Responding to the criticism that judges would simply not interpret the ERA in this manner (similarly to how they haven't--yet--interpreted the 14th Amendment or the Civil Rights Act as barring affirmative action), Somin argues that the times have changed on the Supreme Court and progressives can no longer count on liberal majorities to establish precedents and interpretations in their favor on these issues.
This argument is not wholly implausible, but it ignores the massive differences between the judiciary today and that of the 1960s and 70s which created the dominant interpretations of the Civil Rights Act. At that time, the judiciary was overwhelmingly liberal and nontextualist. As a result, they were willing to deviate from the text to reach liberal results, especially at a time when Congress and the president largely approved of their objectives (as did even Republican President Richard Nixon, who supported affirmative action). Today, the judiciary is largely made up of judges appointed by conservative Republican presidents Reagan, Bush I, and Bush II, all of whom tried hard to pick judges with strong conservative credentials and (to a lesser extent) textualist approaches to constitutional and statutory interpretation. For example, almost 60% of today's federal court of appeals judges were appointed by conservative Republican presidents. With the replacement of Justice O'Connor (who waffled on the issue) by Justice Alito, the Supreme Court also has a majority hostile to affirmative action. And today's presidency is often held by conservative Republicans. Congress, even under the Democrats, is unlikely to have the kind of strong liberal majority that existed in the 60s and 70s.
What Somin doesn't mention, however, is that these conservative judges often at least nominally claim to adhere to originalism, not just textualism. And it is beyond clear that liberals do not intend the ERA to be interpreted in a manner that would preclude favored liberal policies. Indeed, the tone of Somin and Volokh's posts seems premised on this point--that liberals giddily pushing for passage of the ERA don't know what they're getting into (and certainly don't intend to live in a world where the aforementioned policies are deemed unconstitutional). While Volokh and Somin focus on the plain text itself (and agree that their interpretations are certainly plausible ones), the scholarship on the ERA (especially in recent years when it has seemed all but dead) has come primarily from the feminist left, which has created a paper trail that points rather strongly in the direction of an ERA not meant to embody an anti-differentiation principle (which is how Somin and Volokh read it).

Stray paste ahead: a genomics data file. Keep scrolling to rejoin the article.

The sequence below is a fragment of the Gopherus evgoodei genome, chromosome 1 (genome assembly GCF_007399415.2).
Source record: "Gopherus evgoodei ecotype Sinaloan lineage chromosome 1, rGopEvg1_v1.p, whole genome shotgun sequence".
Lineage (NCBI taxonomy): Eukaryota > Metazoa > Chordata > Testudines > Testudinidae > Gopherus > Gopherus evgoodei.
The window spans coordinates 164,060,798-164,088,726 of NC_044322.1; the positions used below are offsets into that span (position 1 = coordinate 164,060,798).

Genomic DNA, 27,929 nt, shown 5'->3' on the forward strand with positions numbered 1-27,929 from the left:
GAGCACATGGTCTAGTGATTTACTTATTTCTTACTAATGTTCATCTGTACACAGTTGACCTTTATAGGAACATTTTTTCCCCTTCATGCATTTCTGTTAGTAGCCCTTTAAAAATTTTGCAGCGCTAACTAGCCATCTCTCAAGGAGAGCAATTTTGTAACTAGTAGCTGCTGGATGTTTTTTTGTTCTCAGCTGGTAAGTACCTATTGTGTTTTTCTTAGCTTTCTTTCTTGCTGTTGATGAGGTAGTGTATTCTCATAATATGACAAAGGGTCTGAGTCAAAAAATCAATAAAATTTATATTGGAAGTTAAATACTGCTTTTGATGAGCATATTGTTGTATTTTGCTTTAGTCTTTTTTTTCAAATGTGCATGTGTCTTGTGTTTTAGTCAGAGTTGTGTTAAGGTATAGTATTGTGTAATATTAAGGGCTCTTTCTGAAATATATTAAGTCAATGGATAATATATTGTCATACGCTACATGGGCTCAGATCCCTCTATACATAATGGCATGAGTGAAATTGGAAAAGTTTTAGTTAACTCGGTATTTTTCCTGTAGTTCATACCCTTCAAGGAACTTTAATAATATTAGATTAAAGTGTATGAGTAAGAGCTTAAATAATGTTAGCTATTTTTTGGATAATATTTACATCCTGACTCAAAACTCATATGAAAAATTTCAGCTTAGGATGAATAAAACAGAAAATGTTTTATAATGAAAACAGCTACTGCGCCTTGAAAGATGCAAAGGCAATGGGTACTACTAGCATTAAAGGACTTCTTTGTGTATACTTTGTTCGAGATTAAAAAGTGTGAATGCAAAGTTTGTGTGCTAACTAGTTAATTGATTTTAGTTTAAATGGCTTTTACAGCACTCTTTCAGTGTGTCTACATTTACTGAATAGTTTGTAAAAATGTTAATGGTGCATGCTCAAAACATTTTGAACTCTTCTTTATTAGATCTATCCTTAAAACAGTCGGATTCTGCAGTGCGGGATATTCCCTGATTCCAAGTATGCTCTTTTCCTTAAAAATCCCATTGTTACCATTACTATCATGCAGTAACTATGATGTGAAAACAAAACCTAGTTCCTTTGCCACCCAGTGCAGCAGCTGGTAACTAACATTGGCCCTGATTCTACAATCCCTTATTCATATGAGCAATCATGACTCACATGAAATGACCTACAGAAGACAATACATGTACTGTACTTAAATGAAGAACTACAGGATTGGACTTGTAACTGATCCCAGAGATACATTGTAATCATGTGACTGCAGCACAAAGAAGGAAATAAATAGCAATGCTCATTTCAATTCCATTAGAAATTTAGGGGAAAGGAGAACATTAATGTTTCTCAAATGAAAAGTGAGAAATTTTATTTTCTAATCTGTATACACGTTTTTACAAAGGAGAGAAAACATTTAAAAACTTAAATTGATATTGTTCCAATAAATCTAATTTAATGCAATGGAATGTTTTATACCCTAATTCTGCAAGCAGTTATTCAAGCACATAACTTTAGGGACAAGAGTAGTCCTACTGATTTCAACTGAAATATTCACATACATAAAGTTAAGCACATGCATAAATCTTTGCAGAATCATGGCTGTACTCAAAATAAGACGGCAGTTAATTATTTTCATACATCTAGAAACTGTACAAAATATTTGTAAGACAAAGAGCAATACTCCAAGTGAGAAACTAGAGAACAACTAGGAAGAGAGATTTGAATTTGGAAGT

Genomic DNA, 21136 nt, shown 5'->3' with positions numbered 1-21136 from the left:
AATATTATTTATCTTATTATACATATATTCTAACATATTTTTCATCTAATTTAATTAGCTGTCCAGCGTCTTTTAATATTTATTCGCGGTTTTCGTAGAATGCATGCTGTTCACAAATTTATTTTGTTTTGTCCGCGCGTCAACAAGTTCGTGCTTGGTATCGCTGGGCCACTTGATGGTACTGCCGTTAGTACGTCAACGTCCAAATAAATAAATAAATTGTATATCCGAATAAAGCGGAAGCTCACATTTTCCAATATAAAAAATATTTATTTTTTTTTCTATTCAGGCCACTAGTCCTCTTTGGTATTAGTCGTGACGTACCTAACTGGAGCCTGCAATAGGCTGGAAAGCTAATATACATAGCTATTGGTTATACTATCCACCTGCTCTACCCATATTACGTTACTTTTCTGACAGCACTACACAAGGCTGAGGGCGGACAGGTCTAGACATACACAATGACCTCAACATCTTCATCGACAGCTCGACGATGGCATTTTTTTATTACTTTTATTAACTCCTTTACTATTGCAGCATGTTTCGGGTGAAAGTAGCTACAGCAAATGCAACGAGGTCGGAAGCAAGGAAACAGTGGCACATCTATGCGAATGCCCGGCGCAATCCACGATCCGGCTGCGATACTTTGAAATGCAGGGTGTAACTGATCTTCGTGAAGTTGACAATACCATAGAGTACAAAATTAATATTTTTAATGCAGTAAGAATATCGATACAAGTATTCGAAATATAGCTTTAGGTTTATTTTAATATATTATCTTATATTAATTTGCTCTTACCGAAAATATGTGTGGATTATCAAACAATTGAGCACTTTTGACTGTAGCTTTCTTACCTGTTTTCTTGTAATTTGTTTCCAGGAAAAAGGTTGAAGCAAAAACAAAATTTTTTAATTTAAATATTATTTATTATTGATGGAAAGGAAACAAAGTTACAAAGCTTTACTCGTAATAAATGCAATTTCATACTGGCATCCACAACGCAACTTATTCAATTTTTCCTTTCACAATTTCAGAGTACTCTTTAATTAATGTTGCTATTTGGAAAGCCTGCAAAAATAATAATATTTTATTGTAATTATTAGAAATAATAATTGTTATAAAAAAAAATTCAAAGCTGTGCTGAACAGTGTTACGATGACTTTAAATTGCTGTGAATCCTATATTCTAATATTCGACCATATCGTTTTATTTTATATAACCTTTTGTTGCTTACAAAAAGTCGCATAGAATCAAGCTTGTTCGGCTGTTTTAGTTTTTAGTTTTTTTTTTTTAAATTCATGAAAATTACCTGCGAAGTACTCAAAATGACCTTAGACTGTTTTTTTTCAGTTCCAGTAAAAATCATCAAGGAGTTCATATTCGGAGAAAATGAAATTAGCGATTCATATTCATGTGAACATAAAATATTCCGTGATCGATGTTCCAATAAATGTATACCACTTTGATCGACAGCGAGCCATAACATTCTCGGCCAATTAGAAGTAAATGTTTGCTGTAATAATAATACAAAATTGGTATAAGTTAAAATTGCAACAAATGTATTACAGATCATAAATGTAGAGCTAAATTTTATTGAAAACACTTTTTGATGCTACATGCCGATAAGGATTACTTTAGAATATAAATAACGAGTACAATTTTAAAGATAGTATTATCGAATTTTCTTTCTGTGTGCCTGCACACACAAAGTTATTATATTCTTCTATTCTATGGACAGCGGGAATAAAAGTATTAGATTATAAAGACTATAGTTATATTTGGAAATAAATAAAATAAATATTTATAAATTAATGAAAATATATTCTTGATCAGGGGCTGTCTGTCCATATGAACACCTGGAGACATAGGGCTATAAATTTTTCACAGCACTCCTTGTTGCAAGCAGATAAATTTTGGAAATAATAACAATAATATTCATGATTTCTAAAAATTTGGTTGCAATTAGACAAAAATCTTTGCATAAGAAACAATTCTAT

So we are faced with an interesting conundrum for conservative judges nominally tied to originalism. The original intent, meaning, and understanding of this amendment almost has to be read in accordance with the scholarship that has been its primary exposition over the past 20 years or so. This scholarship embodies not just liberal, but relatively radical leftist positions on the relationship of law to subordination--positions that I'm a fan of, but conservatives tend to rail against with wild abandon.
Personally, I'm in agreement with Somin that conservative judges political opposition to many of these liberal policies will guide their interpretations, and originalist rhetoric will be co-opted or subsumed to that end. If so, that should drive a pretty large stake through the heart of the claim that originalism is a more "objective" philosophy of judicial interpretation--as opposed to just another guise by which judges install their preferences into law.